The trend for Mexican-inspired interiors is exploding
With a nod to Frida Kahlo and distinctive embroidery, interiors just got hot, strong and spicy
'We do not mess with the Mexican women!" says Kate Clark emphatically. "They're quite stern and they set their own prices. We do what they tell us to." She's one half of Montes & Clark, an English producer of homeware made from handcrafted Mexican textiles. The other half is her school friend, Lucy Montes de Oca. Their business is based on a shared passion for Mexican textiles and embroidery, and all their homeware sold online is made in Mexico by co-operatives led by women.
Unsurprisingly, the first things that strike you about these textiles are the colours. They're fresh, bright, vibrant and combined in a way that an Irish designer wouldn't do in a month of Sundays. But then, we wouldn't cook chicken with chocolate and chilli either.
"There's something in them that allows them to work in many colours," Clark explains. "They can do it in a way that we couldn't do. I thought that people here would be too conservative to buy such bright colours, but they're actually very popular."
Once you get beyond the brightness, the craftsmanship of the pieces is superb. It's also highly culturally specific. An Otomi embroidery cushion (from around €50 to €179) has been made by a collective of indigenous Otomi women living in the mountains in central Mexico. The designs are lively - mythical creatures romping amid symbolic flowers - but it's a labour-intensive technique. A single throw could take three months to make.
Otomi is an old technique that was revived and commercialised in the 1960s after a devastating drought. "The women adapted their traditional embroidery techniques into a design that could be produced relatively quickly and taken to market," says Clark, explaining that the making process is shared between the women who draw the designs and those who embroider the cloth.
"When we visited Pahuatlan del Valle to meet some of these embroidery women, we were told of a local cave which inspired the designs. The caves feature paintings of mythical creatures." Mexican artisans naturally gravitate towards hot, strong, spicy colours but some of the textiles at Montes & Clark are in the paler, subtler colours that these islands seem to prefer. "The Mexican women are very clever. They don't understand why we want greys and creams and golds, but they understand that work made in these colours will sell. Normally, they want to work in multicolours."
As well as the distinctive Otomi embroidery, Montes & Clark also sell woven products, made on a back-strap loom by women living around San Cristobal de las Casas, in Chiapas. The portable loom is tied around a weaver's waist and then around a tree to achieve tension. It's not a million miles away from the Irish tradition of críos weaving, but the motifs are based on the symbols of Mayan culture. A back-strap woven table cloth would cost between €145 and €245, depending on the level of decorative detail.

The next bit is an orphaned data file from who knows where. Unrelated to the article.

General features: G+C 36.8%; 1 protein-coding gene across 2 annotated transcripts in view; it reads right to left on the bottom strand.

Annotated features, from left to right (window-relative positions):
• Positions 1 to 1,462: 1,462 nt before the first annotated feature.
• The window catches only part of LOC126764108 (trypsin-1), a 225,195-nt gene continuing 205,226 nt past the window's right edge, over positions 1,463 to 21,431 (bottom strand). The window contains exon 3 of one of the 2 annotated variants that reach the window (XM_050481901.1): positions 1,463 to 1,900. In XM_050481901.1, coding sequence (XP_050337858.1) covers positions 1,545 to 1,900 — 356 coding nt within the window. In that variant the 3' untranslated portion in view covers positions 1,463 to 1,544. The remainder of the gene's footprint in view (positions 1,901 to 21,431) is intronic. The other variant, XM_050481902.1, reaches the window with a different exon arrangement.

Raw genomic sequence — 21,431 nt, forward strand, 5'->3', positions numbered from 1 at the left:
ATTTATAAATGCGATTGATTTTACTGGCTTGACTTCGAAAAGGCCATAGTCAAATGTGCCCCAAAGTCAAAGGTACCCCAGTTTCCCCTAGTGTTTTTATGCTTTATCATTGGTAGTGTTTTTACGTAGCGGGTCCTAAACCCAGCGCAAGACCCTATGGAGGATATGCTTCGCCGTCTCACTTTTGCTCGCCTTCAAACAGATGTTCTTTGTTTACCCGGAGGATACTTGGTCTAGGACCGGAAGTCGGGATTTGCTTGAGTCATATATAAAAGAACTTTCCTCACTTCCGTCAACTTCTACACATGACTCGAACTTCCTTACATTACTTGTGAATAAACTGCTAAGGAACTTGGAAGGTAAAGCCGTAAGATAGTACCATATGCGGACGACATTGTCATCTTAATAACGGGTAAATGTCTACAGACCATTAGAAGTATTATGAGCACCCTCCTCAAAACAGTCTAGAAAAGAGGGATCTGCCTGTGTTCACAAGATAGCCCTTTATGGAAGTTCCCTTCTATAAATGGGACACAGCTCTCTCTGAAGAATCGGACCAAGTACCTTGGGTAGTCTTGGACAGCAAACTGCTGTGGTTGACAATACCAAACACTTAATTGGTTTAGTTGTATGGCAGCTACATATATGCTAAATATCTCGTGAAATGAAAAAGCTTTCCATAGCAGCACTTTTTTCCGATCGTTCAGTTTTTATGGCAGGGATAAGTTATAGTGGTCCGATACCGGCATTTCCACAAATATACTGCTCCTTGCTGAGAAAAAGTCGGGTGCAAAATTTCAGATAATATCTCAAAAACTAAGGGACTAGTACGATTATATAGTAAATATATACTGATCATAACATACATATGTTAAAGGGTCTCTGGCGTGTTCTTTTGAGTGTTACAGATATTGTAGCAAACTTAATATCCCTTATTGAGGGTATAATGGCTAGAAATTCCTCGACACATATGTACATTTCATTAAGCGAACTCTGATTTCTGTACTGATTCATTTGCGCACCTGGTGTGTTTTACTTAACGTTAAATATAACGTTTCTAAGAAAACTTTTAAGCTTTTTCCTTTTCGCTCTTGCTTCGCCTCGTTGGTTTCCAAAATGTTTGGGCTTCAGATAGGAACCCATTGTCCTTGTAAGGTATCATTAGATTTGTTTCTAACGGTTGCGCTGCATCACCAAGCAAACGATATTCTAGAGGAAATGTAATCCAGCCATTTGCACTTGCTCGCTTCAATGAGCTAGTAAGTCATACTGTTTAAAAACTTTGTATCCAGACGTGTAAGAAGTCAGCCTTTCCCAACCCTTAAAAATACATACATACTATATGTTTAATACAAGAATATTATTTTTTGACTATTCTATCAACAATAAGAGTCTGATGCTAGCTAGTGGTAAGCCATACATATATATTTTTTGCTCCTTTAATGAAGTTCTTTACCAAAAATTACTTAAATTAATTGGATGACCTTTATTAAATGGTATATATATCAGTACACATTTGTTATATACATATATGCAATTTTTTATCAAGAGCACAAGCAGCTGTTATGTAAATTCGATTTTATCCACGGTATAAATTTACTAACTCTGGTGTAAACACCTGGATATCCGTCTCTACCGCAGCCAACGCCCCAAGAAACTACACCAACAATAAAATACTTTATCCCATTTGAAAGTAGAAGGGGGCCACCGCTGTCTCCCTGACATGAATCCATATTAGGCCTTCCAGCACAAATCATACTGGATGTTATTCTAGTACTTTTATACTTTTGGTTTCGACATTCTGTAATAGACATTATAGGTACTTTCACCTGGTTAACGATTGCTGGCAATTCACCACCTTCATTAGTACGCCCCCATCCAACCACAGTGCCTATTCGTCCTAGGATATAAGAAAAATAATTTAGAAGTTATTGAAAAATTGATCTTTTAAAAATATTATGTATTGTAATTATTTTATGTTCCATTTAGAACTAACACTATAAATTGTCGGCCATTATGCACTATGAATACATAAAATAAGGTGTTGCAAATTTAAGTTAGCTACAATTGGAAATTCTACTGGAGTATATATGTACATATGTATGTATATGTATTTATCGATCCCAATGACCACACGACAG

So far, so niche. Then, over the past year, the trend for Mexican-inspired interiors exploded in a kind of design tsunami. Most people blame Frida Kahlo.
Kahlo (1907-1954) was a Mexican artist, painter of powerful, fantastical, autobiographical paintings. Her work is amazing but she's probably more famous for superficial things, like making a unibrow and a moustache look cool. Now, an exhibition of her clothing and belongings - Frida Kahlo: Making Herself Up - is showing at the V&A in London. It's inspired a massive amount of homeware.
"What would Frida Kahlo's kitchen look like?" muses Helen James, designer of the Considered range of homeware for Dunnes. "Soft tones of rose pink and deep yellows with wooden utensils, striped kitchen textiles and baskets hanging on the walls." In real life, Helen James' seagrass baskets with Mexican-inspired patterns cost between €15 and €100; wooden utensils between €5 and 12; and a striped apron or oven glove costs €10.
Meanwhile, DFS is using Frida Kahlo to sell sofas. "We are all a little in love with Frida Kahlo and Mexico at the moment," runs the strapline to the Salsa sofa (€1,079), a characterful piece of furniture upholstered in red with back, sides, and front trim in a Mexican inspired pattern. The range also includes an accent chair (€499) and an oval footstool (€249).
There are also any number of cushions embroidered with Frida Kahlo's beautiful face, most notably the Jan Constantine's tropical Frida Kahlo Cushion (€174 from Amara). I'm not going off on a feminist rant here, but did you ever see a cushion with Picasso's face on it? You can buy Picasso cushions in The Conran Shop (€111), but their designs are based on his paintings, not his face. On the other hand, Kahlo did a lot of self-portraits and most of her paintings have so much detail they wouldn't work on a cushion.
In the world of wallpaper and upholstery fabrics, Andrew Martin's Hacienda collection is "inspired by patterns from the Mayan heritage, animal motifs, like the myriad birds you can see in the Chiapas jungle region, and greens from the agave plants used to make mescal." Hacienda fabric starts around €45 per metre; wallpaper from €65 per roll. And Hannah Bowen, designer for Scion, describes her new Nuevo collection of wallpaper and fabric as "heavily influenced by Mexican and South American designs". Mexican-inspired design is everywhere. Lovely stuff, most of it. But it's worth making a distinction between homeware with a Mexican flavour, and companies like Montes & Clarke whose produce is actually made in Mexico. Because, what with Trump's border wall and all, the Mexicans could use a bit of solidarity. Even if they did beat us in show jumping.
See: montesandclark.co.uk; dunnesstores.com, dfs.ie, amara.com. For stockists see Andrew Martin stockists see andrewmartin.co.uk and stylelibrary.com for Scion.